Wednesday, November 05, 2008

Oh, The Irony!

Although some say the voting on Proposition 8 is still too close to call, with two million late absentee ballots still to be counted, I don't see a path that leads to the defeat of discrimination. I think, for now, we must accept that most Californians believe that our relationships are less deserving than theirs.

While that is a very bitter pill to swallow, I believe that one day we will drink from the cup of true equality. One day people will see the light and realize that love is love and that no one's commitment to care for another person has more value (in a legal sense) than anyone else's.

If Proposition 8 does indeed pass, I lay the blame on two groups: the LDS church and African-Americans. The Mormons donated massive amounts of cash (up to 70% of the bankroll for the Yes on 8 campaign)and African-Americans were the only demographic that voted for discrimination. Unfortunately, I think that neither of these two groups are sufficiently cognizant of the deep irony of their opposition to marriage equality.

The LDS church still suffers from an image of being a church that supported polygamy, a highly alternative view of traditional "one man, one woman" marriage. They were driven from more than one state, their leaders slain, in part because they held a non-traditional view of marriage. Yet today they marshal their not-inconsiderable resources to crush another form of non-traditional marriage.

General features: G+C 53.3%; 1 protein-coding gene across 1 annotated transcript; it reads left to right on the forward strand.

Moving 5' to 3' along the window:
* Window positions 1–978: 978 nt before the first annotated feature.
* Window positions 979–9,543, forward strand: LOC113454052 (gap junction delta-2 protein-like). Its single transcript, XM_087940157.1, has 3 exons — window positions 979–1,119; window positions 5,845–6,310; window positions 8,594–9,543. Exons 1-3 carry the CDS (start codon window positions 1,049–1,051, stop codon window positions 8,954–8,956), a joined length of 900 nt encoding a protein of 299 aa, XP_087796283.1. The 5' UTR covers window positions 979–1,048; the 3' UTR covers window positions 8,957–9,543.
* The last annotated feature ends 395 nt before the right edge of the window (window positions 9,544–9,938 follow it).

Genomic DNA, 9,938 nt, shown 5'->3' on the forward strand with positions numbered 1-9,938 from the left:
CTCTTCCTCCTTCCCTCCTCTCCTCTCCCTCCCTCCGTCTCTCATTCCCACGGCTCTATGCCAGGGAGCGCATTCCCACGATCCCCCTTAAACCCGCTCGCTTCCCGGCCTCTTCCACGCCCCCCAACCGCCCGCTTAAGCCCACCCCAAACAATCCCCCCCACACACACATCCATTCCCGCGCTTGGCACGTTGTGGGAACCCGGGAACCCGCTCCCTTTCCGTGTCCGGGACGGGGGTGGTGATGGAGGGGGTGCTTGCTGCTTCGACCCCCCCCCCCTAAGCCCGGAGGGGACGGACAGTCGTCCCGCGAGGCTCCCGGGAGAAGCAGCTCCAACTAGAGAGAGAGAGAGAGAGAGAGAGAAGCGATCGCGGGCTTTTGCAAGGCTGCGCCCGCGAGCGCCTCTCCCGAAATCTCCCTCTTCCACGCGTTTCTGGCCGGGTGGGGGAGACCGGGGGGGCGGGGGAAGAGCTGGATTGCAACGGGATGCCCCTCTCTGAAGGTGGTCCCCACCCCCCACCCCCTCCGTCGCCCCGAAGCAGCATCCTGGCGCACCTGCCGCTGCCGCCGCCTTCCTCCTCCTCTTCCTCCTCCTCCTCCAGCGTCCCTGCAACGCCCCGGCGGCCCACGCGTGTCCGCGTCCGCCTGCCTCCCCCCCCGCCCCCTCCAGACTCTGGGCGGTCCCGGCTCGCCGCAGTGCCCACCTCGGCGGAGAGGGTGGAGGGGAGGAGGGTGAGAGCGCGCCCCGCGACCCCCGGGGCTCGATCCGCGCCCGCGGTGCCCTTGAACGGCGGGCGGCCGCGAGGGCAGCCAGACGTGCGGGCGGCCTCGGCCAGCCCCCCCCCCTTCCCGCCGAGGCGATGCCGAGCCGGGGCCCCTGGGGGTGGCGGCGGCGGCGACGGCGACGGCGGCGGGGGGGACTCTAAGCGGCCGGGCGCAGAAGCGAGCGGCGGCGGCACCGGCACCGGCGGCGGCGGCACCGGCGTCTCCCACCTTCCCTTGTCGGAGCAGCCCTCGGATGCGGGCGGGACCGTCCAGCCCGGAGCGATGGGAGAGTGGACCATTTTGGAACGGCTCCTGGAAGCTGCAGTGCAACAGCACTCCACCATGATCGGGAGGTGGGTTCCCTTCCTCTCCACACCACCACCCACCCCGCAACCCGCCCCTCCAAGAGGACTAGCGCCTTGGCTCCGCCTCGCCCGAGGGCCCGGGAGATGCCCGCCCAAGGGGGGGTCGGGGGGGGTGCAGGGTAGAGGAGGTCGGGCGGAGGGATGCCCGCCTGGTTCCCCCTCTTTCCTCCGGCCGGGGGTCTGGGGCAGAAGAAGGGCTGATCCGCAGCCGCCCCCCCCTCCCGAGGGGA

But at least I can understand where their opposition comes from. And the discrimination against them ended, for all intents and purposes, over a century ago. What I cannot understand is how African-Americans, who still suffer from discrimination, can extend bigoted thinking to any other group of people. Though the spectre of racism still hangs above the heads of African-Americans, their battle for civil rights effectively ended with the election of one of their brothers to the highest office in the land. Yet, after throwing off their chains, instead of melting them down, they wrapped them around us. That I will never understand.


Nate and Jessica said...

Hi Tom--I don't know if you remember me, but I asked you a while ago to not comment on my blog. I have since become more openminded about people commenting on what I have to say. I started a different blog seperate from my family blog so that I can still express my opinions with out my family being involved. Feel free to read it and comment freely.

In the first and so far only post on my new blog I point out that the probable reason for a lot of people supporting prop 8 wasn't the fact that children would be educated about homosexual relationships, but the way that they are educated. Morality is subjective and I think that what the conservatives (or at least conservatives like me) want is for our children to be taught in schools that they should respect every persons culture, gender, sexuality, race, religious beliefs, political beliefs, etc. etc. etc. It should be taught in an environment that is impartial and encourages tolerance for all. The schools systems have gone over-board and make parents feel that when they teach children their beliefs it won't matter because they are taught to celebrate Gay, Lesbian, and Transgender Pride day in schools. We do need to be tolerant and loving of all people, but that doesn't mean we should all celebrate it.

Morality is Subjective, therefore, the schools should be neutral. I think if that happened there would be much more support for the legalization of same-sex marriage.

Niles said...

Tom -